Recently some less good news has emerged regarding Enbridge, its large debt, in part stemming from the recent take over of Spectra Energy in the Eastern U.S. where it owns a large high-quality net work of natural gas pipelines. Just like Canadian Banks a decade ago, both Enbridge and TransCanada Pipelines (its largest Canadian competitor) have concluded that growth in the current Canadian business climate is constrained. They decided to expand heavily into the U.S.  This combined with Line 3 and many other smaller pipelines set up Enbridge for enormous growth. 2020 dividends are expected to be increased by 10%.   As you may notice on the time-value spreadsheet, the dividend payout is currently 119%. But this is due to the impact of the high debt incurred because of its enormous growth of assets.

Figure 1 Enbridge fundamentals. DCF means discounted cash flow method. Click the image for a better quality view.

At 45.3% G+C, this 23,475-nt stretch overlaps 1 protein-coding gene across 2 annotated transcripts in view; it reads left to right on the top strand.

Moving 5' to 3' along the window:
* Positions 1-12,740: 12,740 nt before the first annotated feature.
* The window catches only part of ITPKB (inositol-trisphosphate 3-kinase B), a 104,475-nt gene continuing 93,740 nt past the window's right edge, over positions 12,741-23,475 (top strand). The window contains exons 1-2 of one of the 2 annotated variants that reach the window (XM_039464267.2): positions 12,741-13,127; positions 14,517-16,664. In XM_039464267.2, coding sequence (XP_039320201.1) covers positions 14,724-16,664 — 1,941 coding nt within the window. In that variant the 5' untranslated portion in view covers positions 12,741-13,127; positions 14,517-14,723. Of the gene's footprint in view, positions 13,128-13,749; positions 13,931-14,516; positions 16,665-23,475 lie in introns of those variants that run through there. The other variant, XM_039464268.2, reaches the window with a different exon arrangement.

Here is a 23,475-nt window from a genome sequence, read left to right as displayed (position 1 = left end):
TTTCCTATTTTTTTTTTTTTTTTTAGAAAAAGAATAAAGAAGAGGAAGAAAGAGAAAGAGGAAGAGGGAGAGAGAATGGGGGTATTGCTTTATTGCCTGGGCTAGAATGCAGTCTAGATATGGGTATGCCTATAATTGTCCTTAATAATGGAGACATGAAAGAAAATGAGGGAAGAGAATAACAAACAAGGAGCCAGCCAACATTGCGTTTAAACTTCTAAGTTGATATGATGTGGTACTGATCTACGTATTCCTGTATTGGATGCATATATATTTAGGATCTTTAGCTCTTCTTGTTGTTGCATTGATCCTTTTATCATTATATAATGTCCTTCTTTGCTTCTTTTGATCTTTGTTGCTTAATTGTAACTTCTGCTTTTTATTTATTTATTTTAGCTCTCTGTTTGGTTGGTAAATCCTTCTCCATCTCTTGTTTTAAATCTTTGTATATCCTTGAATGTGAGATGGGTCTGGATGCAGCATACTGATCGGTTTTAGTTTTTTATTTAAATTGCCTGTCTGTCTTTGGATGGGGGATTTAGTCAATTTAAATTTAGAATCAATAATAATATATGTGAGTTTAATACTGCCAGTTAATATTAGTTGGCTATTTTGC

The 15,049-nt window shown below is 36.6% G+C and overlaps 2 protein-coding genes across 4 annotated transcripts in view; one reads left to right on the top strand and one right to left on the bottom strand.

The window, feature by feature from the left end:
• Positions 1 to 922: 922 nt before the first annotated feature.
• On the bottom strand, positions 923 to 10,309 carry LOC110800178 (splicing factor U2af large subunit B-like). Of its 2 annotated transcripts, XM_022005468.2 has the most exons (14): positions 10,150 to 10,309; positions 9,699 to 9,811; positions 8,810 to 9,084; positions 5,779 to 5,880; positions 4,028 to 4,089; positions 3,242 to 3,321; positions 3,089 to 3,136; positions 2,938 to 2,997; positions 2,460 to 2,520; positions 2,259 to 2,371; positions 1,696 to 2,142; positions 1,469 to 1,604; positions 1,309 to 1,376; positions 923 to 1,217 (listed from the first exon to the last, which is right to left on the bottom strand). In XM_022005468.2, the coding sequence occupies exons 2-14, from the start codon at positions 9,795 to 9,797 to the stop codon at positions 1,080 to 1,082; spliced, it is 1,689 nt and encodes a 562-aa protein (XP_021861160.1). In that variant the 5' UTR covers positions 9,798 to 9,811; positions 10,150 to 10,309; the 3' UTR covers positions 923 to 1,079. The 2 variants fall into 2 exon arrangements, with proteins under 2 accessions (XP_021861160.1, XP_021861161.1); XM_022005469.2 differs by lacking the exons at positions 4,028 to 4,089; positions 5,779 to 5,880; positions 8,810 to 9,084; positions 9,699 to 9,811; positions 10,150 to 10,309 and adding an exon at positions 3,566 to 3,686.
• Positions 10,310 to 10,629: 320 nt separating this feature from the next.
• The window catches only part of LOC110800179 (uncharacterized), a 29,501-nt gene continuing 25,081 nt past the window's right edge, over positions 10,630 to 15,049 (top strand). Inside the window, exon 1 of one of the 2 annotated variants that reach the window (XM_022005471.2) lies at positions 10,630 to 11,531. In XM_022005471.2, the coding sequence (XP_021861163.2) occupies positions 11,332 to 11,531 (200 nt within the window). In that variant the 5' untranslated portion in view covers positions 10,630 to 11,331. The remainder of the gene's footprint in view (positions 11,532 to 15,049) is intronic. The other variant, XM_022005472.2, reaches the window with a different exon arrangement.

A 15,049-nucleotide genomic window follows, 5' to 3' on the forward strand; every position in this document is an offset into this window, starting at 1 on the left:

Last year, Enbridge committed to selling off at least $3billion of none-core assets to reduce its debt.  The company has followed through and this year sold off even more than $3 billion in non-core assets. Enbridge has build a rather complex corporate structure over the last decade but is now in the process of simplifying it. The result is a significantly improved balance sheet that with the expected increase in revenue and earnings over the coming years should improve its debt load significantly and thus its dividend pay-out ratio.  In spite of the wobbly nature of its earnings graph, Enbridge’s management is very competent and considered one of the highest quality management teams in Canada if not the world. Despite the oil-crash in 2015, earnings over the last 4 years have shown significant growth and I expect a lot more.